Ride Hailing Credit Cards: Good or Bad Idea?

Uber and Lyft will soon both offer co-branded credit cards, but should you call for one?

A city commuter uses a smartphone ride hailing app, which you may soon be able to connect to a ride haling credit card

PYMNTS.com featured an article last month that introduced the world to a new concept in credit: ride hailing credit cards.

These new cards are co-branded with top ride-hailing services like Uber and Lyft. It’s rumored that both companies are in the process of developing credit cards that offer hailing incentives. For their version, Uber partnered with Barclaycard, a major worldwide credit issuer. Experts believe the new Uber card would likely be a Visa® credit card.

What would rewards look like on ride hailing credit cards?

The article doesn’t list the specific rewards that each card will offer; however, the point structure could be similar to other travel rewards credit cards. You essentially might earn frequent rider miles, like frequent flier miles. That would mean free Uber or Lyft rides for active cardholders.

What you should look for before getting a ride hailing card

Based on what we know of frequent flier mile credit cards, ride hailing mile programs could work in the same way. If they do, these are the features that will determine how useful these cards could be:

  1. What purchases earn points?
    Restrictive cards would only allow you to earn miles or point on ride hailing from that company. Non-restrictive would mean you earn on every transaction you make with that card.
  2. Is there a minimum when you redeem miles?
    Many frequent flier cards require you use 25,000 miles at minimum to purchase a ticket. Miles have a cash value of around one cent, so using flier miles on anything less than a $250 actually wastes money. If ride hailing credit cards have a similar system, only longer rides would be worth using your miles up.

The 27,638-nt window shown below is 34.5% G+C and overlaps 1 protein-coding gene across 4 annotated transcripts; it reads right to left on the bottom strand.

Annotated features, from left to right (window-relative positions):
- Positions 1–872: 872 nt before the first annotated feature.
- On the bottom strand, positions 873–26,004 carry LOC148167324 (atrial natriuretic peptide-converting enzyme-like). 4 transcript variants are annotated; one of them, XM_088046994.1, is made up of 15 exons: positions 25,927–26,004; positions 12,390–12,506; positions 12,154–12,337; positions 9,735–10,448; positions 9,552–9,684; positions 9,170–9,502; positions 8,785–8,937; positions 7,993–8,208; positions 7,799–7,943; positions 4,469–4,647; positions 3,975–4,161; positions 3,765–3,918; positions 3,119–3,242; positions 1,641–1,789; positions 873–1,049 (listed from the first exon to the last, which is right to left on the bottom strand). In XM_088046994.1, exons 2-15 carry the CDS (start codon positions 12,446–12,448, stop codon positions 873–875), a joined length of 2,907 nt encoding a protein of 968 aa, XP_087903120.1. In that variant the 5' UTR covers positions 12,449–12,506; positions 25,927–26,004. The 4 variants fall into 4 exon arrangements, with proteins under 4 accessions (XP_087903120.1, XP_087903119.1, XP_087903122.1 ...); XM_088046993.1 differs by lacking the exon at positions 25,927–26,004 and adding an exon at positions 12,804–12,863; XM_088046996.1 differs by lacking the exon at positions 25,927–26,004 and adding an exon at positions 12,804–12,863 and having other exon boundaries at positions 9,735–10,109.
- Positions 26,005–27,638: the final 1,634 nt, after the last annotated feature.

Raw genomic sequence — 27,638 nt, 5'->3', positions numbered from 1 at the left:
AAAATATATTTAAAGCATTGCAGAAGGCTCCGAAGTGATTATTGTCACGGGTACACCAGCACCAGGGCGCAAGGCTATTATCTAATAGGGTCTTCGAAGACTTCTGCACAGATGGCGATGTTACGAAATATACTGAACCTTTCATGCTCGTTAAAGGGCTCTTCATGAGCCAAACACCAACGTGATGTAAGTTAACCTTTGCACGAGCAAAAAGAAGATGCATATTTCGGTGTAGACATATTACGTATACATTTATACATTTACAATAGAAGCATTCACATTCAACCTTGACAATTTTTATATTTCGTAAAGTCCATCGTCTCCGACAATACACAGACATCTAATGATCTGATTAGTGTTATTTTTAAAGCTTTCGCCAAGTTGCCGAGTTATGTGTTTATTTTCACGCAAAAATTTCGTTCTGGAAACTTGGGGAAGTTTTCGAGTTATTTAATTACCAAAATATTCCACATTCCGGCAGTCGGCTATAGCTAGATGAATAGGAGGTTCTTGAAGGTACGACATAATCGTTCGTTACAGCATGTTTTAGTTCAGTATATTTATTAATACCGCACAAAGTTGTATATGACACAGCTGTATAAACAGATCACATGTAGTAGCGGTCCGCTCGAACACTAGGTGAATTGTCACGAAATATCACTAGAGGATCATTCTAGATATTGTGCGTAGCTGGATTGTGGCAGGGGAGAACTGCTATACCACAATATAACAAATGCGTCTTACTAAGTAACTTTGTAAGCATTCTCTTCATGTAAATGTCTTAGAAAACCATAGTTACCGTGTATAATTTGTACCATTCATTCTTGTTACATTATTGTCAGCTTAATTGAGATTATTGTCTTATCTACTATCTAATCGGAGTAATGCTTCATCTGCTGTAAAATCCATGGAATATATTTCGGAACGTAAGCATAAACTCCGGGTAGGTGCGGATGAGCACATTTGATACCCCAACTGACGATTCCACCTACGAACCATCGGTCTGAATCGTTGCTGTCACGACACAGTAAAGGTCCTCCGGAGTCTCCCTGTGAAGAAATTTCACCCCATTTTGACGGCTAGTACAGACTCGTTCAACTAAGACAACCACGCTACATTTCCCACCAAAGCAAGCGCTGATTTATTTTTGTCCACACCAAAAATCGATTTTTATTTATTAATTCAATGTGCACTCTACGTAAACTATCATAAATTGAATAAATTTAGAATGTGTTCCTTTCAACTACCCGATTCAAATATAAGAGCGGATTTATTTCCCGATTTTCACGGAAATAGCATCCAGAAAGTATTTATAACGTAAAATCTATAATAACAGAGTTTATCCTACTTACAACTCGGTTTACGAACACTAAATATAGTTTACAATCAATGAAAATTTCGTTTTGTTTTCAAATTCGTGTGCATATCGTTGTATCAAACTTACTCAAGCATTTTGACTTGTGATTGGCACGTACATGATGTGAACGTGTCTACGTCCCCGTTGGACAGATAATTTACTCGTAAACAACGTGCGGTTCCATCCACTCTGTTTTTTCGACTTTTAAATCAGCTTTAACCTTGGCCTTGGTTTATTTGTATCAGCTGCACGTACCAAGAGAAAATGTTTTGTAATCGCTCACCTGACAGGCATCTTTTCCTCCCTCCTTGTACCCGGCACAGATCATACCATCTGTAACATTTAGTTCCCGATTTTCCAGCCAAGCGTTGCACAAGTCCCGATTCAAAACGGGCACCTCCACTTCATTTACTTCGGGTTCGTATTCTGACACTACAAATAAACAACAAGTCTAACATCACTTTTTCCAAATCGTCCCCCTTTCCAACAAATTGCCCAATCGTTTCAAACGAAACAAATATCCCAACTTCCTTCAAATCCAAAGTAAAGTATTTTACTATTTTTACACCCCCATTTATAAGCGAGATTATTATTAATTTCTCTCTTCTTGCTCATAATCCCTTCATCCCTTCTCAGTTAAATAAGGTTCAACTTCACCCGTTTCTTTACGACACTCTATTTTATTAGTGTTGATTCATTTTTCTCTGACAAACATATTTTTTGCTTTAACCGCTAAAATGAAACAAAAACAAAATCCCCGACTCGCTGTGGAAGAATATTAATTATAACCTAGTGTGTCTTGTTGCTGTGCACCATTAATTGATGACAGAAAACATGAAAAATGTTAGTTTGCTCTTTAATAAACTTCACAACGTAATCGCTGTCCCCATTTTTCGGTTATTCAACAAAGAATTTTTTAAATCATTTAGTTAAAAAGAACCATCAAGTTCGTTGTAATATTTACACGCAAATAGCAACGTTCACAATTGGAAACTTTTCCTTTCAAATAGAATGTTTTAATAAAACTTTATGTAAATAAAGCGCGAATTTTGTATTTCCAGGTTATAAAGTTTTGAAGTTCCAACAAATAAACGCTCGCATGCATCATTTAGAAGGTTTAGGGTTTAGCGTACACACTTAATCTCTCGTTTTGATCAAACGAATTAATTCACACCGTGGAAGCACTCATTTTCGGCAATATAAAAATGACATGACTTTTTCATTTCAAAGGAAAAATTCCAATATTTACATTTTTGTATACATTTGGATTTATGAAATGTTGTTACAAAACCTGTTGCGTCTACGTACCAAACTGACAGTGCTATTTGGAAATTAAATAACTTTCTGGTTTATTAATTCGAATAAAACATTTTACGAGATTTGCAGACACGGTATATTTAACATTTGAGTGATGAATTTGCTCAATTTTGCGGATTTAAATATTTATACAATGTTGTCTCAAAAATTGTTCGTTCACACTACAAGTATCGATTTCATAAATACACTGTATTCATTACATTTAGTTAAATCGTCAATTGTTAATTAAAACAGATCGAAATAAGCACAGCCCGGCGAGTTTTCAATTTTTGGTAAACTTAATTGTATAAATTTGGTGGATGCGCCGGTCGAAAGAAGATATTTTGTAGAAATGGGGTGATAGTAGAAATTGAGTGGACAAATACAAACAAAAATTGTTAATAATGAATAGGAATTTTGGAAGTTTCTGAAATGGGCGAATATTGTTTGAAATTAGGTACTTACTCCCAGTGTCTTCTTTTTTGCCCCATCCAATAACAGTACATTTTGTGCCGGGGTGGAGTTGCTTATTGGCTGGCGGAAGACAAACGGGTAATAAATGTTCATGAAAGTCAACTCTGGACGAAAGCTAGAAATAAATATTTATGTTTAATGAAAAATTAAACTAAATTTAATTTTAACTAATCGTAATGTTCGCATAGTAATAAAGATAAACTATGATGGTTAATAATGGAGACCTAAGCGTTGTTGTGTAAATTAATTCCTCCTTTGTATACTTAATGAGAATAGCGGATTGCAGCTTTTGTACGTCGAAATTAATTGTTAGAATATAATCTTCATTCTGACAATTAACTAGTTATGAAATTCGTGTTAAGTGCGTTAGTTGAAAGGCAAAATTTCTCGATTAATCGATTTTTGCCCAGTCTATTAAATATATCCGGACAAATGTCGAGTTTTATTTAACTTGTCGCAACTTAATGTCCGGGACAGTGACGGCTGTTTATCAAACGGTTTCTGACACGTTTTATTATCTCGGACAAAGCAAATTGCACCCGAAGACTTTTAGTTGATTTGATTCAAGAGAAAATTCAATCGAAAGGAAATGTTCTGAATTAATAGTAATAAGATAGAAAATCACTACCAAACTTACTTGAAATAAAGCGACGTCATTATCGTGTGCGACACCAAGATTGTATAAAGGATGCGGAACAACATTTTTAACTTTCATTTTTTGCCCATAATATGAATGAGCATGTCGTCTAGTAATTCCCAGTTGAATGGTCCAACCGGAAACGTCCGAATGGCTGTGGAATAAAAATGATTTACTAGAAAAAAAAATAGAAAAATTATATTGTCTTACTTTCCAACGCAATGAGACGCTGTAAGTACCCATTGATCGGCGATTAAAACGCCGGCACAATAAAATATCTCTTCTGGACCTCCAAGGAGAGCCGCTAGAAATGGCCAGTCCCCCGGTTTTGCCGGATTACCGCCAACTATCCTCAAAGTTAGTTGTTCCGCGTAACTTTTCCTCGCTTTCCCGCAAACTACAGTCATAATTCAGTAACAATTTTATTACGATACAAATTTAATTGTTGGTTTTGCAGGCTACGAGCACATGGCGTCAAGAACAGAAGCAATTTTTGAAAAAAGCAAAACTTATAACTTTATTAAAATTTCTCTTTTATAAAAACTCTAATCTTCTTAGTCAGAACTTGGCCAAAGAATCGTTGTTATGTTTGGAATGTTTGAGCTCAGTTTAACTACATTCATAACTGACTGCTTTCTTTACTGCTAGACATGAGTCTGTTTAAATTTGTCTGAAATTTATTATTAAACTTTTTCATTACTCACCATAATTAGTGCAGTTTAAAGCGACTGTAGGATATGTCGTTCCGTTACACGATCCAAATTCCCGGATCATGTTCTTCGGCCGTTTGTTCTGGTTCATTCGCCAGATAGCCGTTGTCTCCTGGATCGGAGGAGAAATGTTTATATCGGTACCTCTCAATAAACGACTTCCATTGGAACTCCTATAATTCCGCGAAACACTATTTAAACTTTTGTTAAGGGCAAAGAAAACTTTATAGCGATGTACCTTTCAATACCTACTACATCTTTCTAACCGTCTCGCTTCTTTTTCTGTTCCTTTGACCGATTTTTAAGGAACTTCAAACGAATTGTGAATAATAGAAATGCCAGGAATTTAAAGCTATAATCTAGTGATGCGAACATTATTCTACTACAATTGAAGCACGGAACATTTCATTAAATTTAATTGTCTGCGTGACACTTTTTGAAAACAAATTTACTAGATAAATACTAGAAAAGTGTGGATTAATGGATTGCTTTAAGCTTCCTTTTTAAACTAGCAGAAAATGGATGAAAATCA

3. Are there any blackouts?
    Travel reward credit cards are notorious for blackout restrictions. This means you can only use your miles at certain times or for certain seats on an airline. Ride hailing companies might adopt something similar. So, for instance, you might not be able to use your miles during rush hour or for a big event. That would make these cards less useful.

Reward credit cards are only rewarding if you earn instead of owe

Even if these new riding hailing credit cards offer rewards on all purchases with no minimum mileage or blackouts, people should still be cautious. Consolidated Credit’s president Gary Herman warns that reward programs often lead to problems like purchase acceleration.

“Creditors design reward programs to incentivize customers to use a card as much as possible,” Herman says. “As a result, cardholders can experience purchase acceleration, where you effectively make charges for the purpose of earning more points. It’s a recipe for debt disaster if you don’t practice moderation and manage the debt carefully.”

Herman points out that many times, people quickly offset the rewards they earn with interest charges. Unless you pay off transactions in-full at the end of each billing cycle, high interest charges quickly eat up the value of rewards earned.

“If you manage the debt by paying it off in-full, you make purchases interest-free,” Herman explains. “This maximizes the value of the rewards you earn, meaning you could save money overall and lower your transportation costs. Otherwise, this is just another vehicle that lets debt hitch a ride on your budget.”

Press Inquiries

April Lewis-Parks
Director of Education and Public Relations

AParks@consolidatedcredit.org
1-800-728-3632 x 9344